Holographic Videoconferencing: The Next Breakthrough in Digital Communications May Be 3-D and 360

Article excerpt

Imagine having a long-distance conversation with a colleague who, to your eyes and ears, appears to be right in front you. Now, 3-D telepresence has moved closer to reality, thanks to research by the University of Arizona and supported by the National Science Foundation.

The system they are working on features a holographic video display that refreshes every two seconds. That two-second refresh rate represents a huge step up from where the technology was a couple of years ago, when the display refreshed once every four minutes.

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A three-dimensional image of a moving person or object, with 360-degree viewing capability, projected from afar in something approximating real time, could represent a major breakthrough in communications technology. Unlike depictions of holograms in popular science-fiction movies, however, the images are not projected into empty space but onto a transparent sheet of plastic--a key part of the process.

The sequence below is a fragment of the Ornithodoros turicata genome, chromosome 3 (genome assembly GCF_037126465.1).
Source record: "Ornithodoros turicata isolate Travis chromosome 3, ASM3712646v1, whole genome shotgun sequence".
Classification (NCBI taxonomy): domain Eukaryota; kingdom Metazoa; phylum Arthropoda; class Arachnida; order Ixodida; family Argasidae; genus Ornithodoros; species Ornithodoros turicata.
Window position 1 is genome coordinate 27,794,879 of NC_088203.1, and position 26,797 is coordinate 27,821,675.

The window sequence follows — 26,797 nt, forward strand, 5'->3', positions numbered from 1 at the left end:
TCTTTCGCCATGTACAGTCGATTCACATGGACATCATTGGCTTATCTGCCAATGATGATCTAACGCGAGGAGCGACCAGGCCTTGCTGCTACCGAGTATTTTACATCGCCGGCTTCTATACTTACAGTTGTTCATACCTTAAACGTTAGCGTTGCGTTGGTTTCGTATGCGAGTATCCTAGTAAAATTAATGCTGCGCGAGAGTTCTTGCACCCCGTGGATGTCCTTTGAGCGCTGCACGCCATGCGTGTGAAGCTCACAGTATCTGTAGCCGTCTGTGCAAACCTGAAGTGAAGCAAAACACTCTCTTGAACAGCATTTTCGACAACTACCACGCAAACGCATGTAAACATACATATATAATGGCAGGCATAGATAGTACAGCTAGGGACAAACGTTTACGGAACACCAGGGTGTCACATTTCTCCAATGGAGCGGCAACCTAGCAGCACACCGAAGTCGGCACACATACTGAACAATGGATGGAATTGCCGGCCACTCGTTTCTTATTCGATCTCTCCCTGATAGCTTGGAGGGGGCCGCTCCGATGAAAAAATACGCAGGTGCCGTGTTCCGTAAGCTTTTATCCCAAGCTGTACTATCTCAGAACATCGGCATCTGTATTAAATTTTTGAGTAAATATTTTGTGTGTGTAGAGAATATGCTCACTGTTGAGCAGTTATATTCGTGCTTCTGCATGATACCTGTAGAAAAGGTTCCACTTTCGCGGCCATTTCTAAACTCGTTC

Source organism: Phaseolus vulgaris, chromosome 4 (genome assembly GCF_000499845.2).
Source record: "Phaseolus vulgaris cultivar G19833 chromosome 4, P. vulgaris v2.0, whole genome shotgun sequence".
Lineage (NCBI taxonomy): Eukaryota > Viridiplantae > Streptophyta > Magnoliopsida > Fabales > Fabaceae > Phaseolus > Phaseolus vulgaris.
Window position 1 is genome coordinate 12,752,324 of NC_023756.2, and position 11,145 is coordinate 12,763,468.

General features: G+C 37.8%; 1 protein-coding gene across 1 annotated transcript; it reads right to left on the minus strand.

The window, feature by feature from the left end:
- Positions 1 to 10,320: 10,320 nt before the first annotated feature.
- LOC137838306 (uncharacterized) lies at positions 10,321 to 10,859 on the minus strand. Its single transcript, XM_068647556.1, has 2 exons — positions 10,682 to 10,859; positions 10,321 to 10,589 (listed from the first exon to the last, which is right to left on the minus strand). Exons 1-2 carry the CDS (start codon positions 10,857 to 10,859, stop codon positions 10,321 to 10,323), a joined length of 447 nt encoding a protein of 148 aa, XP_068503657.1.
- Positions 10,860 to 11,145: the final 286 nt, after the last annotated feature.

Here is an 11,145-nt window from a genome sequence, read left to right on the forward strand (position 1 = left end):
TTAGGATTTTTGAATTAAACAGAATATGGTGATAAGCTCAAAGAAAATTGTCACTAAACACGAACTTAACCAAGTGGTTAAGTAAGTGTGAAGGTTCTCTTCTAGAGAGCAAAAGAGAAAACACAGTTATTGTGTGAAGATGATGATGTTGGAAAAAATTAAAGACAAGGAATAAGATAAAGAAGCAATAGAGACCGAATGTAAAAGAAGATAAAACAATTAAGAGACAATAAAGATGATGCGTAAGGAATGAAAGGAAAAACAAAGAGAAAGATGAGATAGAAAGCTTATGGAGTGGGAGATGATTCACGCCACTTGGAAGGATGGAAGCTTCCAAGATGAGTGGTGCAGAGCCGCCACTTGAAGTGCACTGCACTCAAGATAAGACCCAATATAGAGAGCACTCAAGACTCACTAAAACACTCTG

"The heart of the system is a new plastic material that we have come up with which we call ... a photorefractive polymer," says Nasser Peyghambarian, project leader and chair of photonics and lasers at the University of Arizona. Peyghambarian is also the director of the National Science Foundation's Engineering Research Center for Integrated Access Networks.

As new images are "written" on the polymer screens, old ones are erased. The material is also able to store the projected images, and, unlike face-to-face conversations, there is a pause button. Viewers can circle the projection and view it practically in its entirety, which results in a more realistic simulation.

The process begins with 16 computer-controlled cameras arranged in a semicircle around the person or object, taking two-dimensional pictures from different angles simultaneously. "The 16 views are processed into hogel data by the host computer and sent to the holographic recording controller through an Ethernet link," Peyghambarian explains. …

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